Sam Rose and Dennis Moreland discussing bit placement

Whys and Hows of Proper Bit Placement

Have you wondered whether it’s better to have a wrinkle or 2, or no wrinkles at all, at the corners of your horse’s mouth when you ride with a snaffle http://bit.ly/2cpgfAI? Could there be times when both options are correct? Follow along with the video as Dennis Moreland of Dennis Moreland Tack and judge, horseman, and exhibitor of performance horses Sam Rose, of Gainesville, TX, , discuss when it’s OK to have a wrinkle in a colts mouth and when it’s not, properties and history of various snaffle bits, and ideas on changing bits when your horse loses responsiveness to the bit being used.

Sam says he and his family always started colts in a hackamore and then went to the snaffle. He says “the first time or 2 that you put a snaffle in a colts mouth, they’re going to use their tongue a lot and if you don’t pull the snaffle up (by adjusting the headstall tighter) they’re going to get their tongue over the top of the mouthpiece. After the first ride or two, and as time goes along, I always adjust that headstall looser, so that snaffle isn’t right against the corner of their mouth. Then they’ll learn to pick that snaffle up. The higher you pull that snaffle up (by adjusting the headstall tighter) and the longer it’s on that horse (too tight), the duller that horse gets” says Sam. Horses need to be comfortable and not be intimidated by the bit so it’s extremely important to adjust it so it’s comfortable in the mouth.

Dennis says, “a bit is to give the horse a signal”. If a bit is too tight in a horse’s mouth, the horse can’t feel the small movements of the reins as the rider begins to make contact with the bit and then follows through with the cue. “You can’t communicate a signal if you’re already on bottom” Dennis advises. “A horse has to have a release or relief point” according to Sam. It can’t have that release if the bit is always putting pressure on the horse’s mouth because the headstall is adjusted too tight.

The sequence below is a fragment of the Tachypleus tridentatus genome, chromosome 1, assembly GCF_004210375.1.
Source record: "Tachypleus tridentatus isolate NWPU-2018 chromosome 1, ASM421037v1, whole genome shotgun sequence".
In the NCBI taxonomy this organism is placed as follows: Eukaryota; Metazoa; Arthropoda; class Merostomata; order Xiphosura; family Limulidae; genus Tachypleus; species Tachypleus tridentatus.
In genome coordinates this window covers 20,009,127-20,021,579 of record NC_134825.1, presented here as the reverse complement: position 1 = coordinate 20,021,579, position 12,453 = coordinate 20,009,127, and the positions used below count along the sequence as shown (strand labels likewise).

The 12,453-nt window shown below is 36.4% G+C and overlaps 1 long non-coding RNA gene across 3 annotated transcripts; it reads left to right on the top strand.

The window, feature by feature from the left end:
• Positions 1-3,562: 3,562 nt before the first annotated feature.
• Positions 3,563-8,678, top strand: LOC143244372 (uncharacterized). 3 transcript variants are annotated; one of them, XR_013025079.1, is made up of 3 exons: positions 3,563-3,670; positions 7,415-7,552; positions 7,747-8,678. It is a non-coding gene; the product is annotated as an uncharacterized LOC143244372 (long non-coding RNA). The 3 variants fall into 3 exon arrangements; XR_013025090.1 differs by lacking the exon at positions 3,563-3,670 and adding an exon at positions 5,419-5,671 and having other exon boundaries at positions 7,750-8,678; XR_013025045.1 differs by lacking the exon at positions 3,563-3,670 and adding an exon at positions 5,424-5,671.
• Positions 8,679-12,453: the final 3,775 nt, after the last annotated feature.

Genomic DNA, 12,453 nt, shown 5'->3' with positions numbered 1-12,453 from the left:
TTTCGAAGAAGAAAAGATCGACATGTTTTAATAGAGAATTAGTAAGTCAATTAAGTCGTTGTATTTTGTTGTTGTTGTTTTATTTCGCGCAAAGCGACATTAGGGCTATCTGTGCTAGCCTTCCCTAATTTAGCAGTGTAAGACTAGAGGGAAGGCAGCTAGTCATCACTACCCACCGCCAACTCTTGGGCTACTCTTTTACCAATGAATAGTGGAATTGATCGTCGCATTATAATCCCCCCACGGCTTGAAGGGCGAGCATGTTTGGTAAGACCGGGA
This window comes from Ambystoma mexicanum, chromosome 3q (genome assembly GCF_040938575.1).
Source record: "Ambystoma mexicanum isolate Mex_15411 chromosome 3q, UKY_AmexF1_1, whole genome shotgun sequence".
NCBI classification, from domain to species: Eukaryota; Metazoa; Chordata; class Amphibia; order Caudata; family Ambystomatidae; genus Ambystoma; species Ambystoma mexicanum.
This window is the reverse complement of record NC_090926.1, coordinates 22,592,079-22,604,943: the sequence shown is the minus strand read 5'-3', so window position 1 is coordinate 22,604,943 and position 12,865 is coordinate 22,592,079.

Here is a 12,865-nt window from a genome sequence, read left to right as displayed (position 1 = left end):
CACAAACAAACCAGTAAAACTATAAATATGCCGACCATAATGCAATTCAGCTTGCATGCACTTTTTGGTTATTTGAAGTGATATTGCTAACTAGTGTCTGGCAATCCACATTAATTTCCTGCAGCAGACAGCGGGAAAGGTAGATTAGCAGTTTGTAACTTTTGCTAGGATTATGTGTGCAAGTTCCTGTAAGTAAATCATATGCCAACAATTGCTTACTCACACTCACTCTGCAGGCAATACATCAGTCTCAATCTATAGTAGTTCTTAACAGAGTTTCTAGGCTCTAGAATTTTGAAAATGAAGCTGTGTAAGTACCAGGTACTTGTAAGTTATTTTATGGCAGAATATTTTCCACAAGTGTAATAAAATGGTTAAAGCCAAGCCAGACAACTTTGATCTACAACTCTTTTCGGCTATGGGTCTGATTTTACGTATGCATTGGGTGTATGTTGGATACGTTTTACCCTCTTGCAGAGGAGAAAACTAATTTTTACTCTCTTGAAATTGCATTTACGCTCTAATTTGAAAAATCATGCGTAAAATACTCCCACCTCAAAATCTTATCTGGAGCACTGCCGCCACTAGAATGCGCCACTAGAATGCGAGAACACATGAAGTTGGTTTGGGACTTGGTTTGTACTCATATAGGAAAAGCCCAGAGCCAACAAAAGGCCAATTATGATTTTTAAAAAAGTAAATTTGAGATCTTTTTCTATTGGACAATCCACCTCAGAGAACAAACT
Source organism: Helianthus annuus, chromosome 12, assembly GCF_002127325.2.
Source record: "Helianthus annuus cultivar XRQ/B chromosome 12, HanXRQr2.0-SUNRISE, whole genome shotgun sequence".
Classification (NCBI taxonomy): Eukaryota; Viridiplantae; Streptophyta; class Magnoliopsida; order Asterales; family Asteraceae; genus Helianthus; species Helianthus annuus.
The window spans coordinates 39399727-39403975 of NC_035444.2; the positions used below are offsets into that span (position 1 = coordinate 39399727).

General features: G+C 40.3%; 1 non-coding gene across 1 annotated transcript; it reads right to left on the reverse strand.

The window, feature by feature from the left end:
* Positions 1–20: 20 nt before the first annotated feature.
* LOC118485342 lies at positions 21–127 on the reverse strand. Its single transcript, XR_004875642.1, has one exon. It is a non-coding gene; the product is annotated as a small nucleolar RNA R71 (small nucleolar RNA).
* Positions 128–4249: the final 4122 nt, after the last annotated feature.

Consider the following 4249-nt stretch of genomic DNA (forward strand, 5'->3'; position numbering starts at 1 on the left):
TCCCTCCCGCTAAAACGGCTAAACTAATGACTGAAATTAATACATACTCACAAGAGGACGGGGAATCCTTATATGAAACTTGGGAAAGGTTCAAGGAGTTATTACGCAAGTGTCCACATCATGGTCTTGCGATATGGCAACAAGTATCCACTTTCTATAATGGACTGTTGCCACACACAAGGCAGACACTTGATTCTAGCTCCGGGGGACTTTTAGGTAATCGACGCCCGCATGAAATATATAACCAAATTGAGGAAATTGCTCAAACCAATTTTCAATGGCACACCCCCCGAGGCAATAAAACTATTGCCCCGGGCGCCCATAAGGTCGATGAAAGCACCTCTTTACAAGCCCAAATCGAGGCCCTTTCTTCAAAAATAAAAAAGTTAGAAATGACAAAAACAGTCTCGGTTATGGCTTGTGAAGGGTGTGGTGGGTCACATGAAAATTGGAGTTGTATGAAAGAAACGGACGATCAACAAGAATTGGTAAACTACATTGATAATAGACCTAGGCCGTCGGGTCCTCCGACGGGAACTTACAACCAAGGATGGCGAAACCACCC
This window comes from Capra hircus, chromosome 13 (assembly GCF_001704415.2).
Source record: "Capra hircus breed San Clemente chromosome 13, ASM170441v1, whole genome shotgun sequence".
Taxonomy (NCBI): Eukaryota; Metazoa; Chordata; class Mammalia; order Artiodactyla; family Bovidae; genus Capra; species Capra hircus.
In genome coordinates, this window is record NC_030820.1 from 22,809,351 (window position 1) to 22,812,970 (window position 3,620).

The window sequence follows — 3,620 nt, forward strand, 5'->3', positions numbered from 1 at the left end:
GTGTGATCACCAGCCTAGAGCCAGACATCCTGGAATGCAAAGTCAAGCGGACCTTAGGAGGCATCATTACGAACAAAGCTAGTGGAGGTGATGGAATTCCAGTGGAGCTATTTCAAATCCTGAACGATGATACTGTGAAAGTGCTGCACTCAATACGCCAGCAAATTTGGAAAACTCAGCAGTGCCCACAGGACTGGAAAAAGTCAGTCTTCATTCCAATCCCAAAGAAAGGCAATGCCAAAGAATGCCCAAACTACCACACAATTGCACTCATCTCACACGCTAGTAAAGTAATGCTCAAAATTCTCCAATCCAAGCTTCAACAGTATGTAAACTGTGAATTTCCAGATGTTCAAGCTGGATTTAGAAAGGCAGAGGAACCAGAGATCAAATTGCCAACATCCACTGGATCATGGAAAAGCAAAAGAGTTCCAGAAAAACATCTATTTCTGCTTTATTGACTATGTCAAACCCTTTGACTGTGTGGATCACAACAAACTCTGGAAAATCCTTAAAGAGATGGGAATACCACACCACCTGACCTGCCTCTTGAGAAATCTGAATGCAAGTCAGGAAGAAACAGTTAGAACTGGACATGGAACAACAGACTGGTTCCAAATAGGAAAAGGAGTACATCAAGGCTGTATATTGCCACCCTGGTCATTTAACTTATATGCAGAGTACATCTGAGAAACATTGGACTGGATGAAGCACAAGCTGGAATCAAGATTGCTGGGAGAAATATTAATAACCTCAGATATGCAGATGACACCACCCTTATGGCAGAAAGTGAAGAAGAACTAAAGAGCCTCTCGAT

Sam tells the story of how the Don Dodge Offset Dee snaffle http://bit.ly/2mGc9wT came to be. “The Dee snaffle originated when Don Dodge had the bars, on the top and the bottom of the Cavalry Dee Bit, cut off.” Greg Darnell began making the bit at Don’s request, and that bit became known as the Don Dodge Offset Dee snaffle. The Dee applies pressure to a larger area on the side of the face than an O ring snaffle http://bit.ly/2mrcnrp so young horses can better understand what the pressure from the snaffle means. Sam says a lot of people like to start a colt with an O ring snaffle but he prefers to start with a Dee ring snaffle and then go to the O Ring because colts learn to respond to the signal to turn more easily in the Dee Ring snaffle.

When it comes to curb bits, Sam says a lot of people, including himself, have gone straight to putting a bigger (more signal) bit on a horse when the horse becomes less responsive to the bit being used. Sam says “I believe that a person, if they’re having trouble training a horse, they’ve got to have something they can go back to. I believe instead of going up to a bigger leveraged bit, you might come down (to a bit you’ve used previously), and spend a little time working him on a cow. Sometimes that’s a better deal.”

Sam reminisces that “in the past, we didn’t spend a lot of time doing groundwork, which I think is better to do,  but my dad (Matlock Rose) always said when you get your saddle on it’s time to step up there.” Sam says he now encourages doing a lot of groundwork when starting colts.

Dennis Moreland Tack hand makes Offset Dee Ring Snaffles http://bit.ly/2mGc9wT, O Ring Snaffles http://bit.ly/2mrcnrp and curb bits http://bit.ly/2kgj510 and http://bit.ly/2ArBT8w for training, working and showing. The mouthpiece selections for each bit makes it easy to find the just the bit you need. If you have questions email [email protected] or call 817-312-5305.

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